My business is losing money right now. What steps should I take to save my business?

Observations by Pat Brennan, Platinum Partner

Many business owners have been facing uncertain market conditions for the last year. Their customer buying patterns have been disrupted by the uncertainty facing all of us today. Unprofitable operations, a decline in the collateral value of assets used to support bank loans and erosion of working capital from ongoing losses are leading many owners to wonder if their businesses can be sustained.

Common signs of the problem:

  • A lender who is not supportive in the current market environment, resulting in changes to lending parameters.
  • Value of assets are eroding, such as real estate owned by the company which once was seen as a credit enhancement to the company’s operating credit facility is no longer perceived as having relevant value.
  • The owner doesn’t understand what sales level must be achieved to be profitable.
  • Customers may be less credit worthy, which exposes owners to more risk once the sale is complete.
  • The owner doesn’t know how much working capital will be needed to survive in the near term.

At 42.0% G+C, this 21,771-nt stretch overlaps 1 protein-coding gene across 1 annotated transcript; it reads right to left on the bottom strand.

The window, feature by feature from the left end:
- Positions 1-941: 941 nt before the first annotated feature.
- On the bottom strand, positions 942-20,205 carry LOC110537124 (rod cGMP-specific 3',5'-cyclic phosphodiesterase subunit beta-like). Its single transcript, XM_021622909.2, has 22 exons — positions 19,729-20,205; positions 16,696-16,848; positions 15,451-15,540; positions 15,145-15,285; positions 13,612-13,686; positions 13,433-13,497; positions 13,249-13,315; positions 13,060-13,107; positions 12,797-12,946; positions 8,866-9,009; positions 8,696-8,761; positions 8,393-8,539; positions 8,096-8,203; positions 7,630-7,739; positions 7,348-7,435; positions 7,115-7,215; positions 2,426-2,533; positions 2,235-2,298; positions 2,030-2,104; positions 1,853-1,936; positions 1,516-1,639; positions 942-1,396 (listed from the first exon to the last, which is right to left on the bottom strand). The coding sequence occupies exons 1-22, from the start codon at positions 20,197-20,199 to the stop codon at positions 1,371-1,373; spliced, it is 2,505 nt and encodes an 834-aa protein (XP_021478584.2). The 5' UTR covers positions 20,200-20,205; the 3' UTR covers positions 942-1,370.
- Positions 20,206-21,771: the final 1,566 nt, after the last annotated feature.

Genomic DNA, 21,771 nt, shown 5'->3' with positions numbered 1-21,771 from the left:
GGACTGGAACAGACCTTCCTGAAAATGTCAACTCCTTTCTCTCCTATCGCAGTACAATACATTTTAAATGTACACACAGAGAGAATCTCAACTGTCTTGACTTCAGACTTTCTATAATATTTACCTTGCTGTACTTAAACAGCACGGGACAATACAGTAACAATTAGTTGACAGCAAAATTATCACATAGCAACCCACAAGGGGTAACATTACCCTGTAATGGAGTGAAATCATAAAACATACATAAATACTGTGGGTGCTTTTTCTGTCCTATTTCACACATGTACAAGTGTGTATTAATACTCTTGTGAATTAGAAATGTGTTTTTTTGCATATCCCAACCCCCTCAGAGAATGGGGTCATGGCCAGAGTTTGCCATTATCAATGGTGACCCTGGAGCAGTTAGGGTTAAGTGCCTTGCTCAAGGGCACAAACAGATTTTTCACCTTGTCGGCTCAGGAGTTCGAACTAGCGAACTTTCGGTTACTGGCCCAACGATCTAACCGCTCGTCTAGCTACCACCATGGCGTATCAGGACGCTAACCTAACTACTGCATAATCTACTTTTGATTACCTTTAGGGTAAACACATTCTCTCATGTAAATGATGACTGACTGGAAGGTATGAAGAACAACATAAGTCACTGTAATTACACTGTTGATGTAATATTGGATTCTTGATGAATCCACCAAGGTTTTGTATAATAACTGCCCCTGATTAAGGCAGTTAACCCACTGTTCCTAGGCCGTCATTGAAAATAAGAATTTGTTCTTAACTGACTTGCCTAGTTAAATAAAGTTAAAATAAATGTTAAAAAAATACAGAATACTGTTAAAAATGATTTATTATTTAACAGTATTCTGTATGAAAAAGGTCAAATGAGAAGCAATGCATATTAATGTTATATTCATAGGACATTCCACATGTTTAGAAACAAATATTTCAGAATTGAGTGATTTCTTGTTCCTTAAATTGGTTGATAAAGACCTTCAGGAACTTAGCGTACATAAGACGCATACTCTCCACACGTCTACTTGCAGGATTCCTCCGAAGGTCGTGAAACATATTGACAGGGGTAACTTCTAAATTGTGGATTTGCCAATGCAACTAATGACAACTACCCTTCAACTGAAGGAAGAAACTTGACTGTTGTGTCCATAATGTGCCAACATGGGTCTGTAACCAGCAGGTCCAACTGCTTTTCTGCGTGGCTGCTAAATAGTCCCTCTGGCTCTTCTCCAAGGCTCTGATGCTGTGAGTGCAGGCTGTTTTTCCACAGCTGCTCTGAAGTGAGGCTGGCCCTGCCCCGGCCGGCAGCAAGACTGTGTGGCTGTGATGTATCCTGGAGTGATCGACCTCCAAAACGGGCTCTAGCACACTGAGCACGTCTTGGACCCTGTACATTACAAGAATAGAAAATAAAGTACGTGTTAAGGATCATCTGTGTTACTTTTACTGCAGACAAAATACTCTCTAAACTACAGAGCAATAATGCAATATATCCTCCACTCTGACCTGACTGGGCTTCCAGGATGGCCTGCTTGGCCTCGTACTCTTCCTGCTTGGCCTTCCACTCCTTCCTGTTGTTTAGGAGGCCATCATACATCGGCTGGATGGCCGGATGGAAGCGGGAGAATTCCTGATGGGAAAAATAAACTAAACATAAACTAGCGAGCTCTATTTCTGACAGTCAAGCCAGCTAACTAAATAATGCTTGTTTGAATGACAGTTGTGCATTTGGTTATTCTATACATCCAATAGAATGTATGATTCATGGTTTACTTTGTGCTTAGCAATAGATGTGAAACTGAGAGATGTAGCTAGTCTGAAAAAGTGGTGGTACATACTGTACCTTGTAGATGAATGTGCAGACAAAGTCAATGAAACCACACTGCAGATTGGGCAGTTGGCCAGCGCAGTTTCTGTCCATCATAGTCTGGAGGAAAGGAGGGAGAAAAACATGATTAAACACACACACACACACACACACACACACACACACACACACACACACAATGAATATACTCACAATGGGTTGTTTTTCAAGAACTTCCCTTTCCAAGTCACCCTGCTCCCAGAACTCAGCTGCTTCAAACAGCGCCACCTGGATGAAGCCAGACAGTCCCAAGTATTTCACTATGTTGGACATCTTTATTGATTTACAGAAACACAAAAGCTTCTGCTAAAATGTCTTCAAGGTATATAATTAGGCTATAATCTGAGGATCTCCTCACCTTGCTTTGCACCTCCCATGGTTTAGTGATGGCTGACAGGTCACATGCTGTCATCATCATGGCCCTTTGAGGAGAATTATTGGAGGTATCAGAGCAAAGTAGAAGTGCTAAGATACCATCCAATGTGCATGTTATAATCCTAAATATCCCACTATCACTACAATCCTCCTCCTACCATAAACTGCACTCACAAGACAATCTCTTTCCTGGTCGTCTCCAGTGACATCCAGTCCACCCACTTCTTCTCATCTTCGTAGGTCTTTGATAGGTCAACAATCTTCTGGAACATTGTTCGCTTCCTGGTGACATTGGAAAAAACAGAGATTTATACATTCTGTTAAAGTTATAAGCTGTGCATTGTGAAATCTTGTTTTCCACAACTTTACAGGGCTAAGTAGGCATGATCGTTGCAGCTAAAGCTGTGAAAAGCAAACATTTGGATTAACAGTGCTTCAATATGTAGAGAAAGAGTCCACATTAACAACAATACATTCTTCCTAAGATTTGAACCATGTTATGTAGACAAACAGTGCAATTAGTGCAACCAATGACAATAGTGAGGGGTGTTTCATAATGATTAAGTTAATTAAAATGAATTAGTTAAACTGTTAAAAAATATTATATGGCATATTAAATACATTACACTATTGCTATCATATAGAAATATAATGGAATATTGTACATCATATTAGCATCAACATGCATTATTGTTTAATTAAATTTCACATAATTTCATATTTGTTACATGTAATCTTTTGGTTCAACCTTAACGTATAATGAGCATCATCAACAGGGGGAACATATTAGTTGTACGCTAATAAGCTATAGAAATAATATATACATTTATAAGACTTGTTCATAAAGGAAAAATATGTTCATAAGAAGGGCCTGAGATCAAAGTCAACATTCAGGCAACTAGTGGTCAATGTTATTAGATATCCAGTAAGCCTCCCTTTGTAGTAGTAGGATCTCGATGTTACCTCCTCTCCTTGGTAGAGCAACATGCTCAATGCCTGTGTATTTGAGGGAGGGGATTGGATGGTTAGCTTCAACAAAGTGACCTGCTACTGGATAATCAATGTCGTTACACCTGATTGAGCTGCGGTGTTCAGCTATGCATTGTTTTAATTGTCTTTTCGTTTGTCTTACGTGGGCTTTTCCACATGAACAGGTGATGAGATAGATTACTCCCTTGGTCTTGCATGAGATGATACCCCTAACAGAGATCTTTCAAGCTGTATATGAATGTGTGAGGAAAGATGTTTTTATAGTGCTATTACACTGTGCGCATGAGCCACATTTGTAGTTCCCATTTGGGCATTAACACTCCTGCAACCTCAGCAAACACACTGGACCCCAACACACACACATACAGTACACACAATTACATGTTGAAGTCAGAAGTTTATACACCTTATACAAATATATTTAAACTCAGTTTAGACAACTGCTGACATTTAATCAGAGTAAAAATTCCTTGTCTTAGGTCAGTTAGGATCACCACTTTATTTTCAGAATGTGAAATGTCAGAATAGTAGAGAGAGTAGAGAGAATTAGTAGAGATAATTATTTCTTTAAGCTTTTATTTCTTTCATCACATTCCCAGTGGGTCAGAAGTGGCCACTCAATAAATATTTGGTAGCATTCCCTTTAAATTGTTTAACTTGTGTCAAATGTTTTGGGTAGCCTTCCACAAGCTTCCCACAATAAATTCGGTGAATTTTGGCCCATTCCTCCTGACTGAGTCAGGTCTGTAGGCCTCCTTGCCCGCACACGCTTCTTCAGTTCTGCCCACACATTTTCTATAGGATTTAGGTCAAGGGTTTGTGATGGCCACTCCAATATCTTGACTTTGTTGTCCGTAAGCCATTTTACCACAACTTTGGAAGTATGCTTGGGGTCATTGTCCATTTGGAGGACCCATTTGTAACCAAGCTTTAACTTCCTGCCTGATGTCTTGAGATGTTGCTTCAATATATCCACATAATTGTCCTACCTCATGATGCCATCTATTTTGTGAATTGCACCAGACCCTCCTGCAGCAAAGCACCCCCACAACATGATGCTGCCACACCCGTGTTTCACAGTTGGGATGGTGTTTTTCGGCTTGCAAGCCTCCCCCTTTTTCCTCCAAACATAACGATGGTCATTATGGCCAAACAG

Tools to apply:

  1. Calculate the break-even point using the month-end income statement. Make it a practice to calculate your break-even point monthly as a part of your financial statement closing package. The difference between fixed expenses that can be supported at a break-even sales level versus those that are actually incurred will quantify the working capital being used or generated by the company’s operations. Where actual fixed expenses exceed break-even levels, a decision should be made as to how the company will address its cash burn. Ask yourself: “Will the company reduce its expenses or seek additional working capital?” Click here for Break-Even Calculator.
  2. To help manage through the uncertain market horizon, develop a rolling, 13-week cash flow projection. This quantifies the amount and timing of your working capital deficiency. Click here for the article “Running on Empty.”
  3. Conduct a balance sheet assessment to review each category for opportunities. Examples: Can inventory be sold to generate cash? Are there many delinquent receivables? How can collections be accelerated? Should the services of an outside collector be retained? Could discounts be offered to customers? A thorough review of the balance sheet can help surface those opportunities to generate additional working capital.

Please refer to the following tools: